• Food & Cooking

    Campfire cooking: The flames add flavor | Food and Drink

    The last time my Boy Scout troop went on a campout, we ate steak. I was startled. I was shocked. I didn’t know you could do that on a campout. Before that, most of our previous experiences around a campfire somehow involved Spam. We also had a memorable night in which we ate hamburgers with the ground beef stretched by adding bread, which our troop leader informed us was to add flavor. Our troop leader’s name, incidentally, was Norman Bates. Despite sharing a name with the notorious psycho in “Psycho,” he was a nice guy. He was so nice, he   Read More

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  • Food & Cooking

    Taste of the sea: An oyster flavor guide | Food-and-cooking

    Chad “Tex” Metcalf, the sales and logistics manager for Cherrystone Aqua-Farms, is affectionately called an oyster sales “shaman and guru” by his colleagues because of his detailed knowledge of the oyster industry. He says he works with fishmongers, restaurants, grocery stores and other retailers to determine the best oyster for their customers. “There are four factors that help me recommend a particular oyster: appearance, regionality, flavor and ‘shuckability,’” says Metcalf. “Some prefer bayside oysters, others the seaside oysters. Some are more focused on price and availability, while others on appearance and size. Shell integrity, which we refer to as   Read More

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    Fruit and vegetable scrap recipes and cooking techniques that cut waste and boost flavor

    I pick up a butternut squash in my left hand and pull a peeler across its curves with my right, letting the ribbons drop to the cutting board. I switch to my sharp cook’s knife and hack the squash in half lengthwise, then scrape out the seeds and stringy pulp with a spoon. After chopping the bright orange flesh, I swoop the results of my work into two piles: cubes on the right, everything else on the left. [Kicking your paper towel habit is easier than you think] On one side, it’s raw food, destined for the oven; on the   Read More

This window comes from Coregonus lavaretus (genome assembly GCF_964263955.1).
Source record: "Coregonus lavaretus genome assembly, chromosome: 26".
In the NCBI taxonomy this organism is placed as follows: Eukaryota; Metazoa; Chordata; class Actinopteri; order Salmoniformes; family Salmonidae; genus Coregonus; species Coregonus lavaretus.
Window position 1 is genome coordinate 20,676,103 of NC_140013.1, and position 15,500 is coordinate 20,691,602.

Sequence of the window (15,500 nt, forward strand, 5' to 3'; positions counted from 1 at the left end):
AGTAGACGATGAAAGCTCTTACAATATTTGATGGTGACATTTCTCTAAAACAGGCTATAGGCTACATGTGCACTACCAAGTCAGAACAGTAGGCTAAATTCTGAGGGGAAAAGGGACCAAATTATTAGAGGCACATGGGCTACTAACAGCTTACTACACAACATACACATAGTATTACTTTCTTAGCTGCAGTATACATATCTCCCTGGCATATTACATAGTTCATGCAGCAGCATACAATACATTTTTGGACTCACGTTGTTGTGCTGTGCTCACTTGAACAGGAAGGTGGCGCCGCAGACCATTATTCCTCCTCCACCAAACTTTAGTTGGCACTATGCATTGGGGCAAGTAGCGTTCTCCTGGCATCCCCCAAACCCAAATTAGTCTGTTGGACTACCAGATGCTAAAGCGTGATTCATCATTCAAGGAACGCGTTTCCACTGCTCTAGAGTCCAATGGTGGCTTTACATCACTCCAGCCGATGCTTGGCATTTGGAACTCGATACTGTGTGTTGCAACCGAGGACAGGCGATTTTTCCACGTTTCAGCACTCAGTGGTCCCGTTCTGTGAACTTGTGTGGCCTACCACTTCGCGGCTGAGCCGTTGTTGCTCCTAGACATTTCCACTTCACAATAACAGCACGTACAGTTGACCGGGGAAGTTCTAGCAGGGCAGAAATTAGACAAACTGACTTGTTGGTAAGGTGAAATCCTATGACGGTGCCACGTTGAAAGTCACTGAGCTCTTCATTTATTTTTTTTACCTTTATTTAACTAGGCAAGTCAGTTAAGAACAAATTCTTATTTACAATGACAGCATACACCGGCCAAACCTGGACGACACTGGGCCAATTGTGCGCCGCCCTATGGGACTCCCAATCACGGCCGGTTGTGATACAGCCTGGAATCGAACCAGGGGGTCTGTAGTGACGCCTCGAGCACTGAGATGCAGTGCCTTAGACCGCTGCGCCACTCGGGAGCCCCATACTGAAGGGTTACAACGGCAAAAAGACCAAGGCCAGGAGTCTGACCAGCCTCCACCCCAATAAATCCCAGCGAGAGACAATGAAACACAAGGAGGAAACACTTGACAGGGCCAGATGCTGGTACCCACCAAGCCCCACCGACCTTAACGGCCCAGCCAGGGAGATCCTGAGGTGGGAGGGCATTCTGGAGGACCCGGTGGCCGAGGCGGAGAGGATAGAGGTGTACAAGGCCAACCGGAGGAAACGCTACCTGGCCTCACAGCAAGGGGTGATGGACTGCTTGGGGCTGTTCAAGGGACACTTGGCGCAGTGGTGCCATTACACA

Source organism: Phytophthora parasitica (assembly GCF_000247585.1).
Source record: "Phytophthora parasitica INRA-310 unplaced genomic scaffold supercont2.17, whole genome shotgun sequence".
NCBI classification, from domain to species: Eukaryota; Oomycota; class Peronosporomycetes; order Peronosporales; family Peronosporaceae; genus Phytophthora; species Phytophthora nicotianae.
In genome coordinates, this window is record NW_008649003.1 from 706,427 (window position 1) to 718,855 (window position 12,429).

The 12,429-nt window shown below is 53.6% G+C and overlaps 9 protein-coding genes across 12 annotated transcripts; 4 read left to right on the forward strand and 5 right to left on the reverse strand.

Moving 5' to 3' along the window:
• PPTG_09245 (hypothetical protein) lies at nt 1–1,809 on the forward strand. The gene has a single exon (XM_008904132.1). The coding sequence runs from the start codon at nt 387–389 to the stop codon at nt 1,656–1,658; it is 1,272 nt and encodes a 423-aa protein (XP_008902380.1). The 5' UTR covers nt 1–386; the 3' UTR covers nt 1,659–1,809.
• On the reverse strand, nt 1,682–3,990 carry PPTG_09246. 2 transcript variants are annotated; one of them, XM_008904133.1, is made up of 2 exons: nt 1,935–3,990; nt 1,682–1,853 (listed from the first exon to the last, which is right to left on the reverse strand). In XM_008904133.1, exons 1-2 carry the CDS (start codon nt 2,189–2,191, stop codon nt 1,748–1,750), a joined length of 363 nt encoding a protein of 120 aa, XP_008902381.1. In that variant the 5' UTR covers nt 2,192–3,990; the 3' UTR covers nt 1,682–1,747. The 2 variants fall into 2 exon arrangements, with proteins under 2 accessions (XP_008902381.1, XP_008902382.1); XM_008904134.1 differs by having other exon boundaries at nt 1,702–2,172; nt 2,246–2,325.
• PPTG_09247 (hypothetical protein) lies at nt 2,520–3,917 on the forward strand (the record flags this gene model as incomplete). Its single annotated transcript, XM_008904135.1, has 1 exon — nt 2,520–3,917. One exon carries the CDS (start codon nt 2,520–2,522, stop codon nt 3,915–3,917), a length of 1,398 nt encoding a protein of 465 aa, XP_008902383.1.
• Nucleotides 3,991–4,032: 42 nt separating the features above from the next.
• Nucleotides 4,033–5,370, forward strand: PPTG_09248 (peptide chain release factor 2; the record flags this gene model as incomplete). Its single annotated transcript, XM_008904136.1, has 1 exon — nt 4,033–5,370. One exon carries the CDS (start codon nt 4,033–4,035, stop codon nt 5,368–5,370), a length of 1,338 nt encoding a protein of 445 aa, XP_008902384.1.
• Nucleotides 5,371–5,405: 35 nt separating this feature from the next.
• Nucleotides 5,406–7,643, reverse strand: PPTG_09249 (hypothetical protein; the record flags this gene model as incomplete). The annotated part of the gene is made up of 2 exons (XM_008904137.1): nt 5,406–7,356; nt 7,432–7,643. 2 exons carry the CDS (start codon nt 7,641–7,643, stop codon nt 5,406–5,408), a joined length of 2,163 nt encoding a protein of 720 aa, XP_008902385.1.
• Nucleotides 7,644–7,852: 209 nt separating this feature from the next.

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    Start year off right with ‘full flavor’ | Food & Cooking

    Family’s Favorite Sausage-Cheese Dip 3 tablespoons butter, softened 1 pound of ground sausage 1 (16-ounce) package Velveeta cheese 2 cans Rotel tomatoes (desired “temperature”) For this dip, melt the butter in your crock pot and cook the ground sausage in the butter until well browned. Stir in the Velveeta cheese and Rotel and heat on medium high until all of the ingredients are smooth and creamy. Reduce the heat to warm, stir from time to time, and serve warm with nachos, corn chips or crackers. 1 (10-ounce) package frozen spinach 1 package Koor’s vegetable soup mix 1 (8-ounce) block of   Read More

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  • Food & Cooking

    Flavor up your feast with these traditionally Southern recipes

    “When I’m really hungry, I want Southern food,” cookbook author Nathalie Dupree writes in her introduction to “Cooking of the South,” “because I know it will fill me up.” Food like fried chicken, collards, turnips and cornbread. Homemade biscuits, butter beans and peas. Peach cobbler. All washed down with sweet iced tea. The kind of meal your Southern grandmother may have fixed, possibly using food straight from her garden or bought fresh at a local farmers market. For Leo Maurelli, director of culinary operations at the Hotel at Auburn University and Dixon Conference Center, real Southern cooking   Read More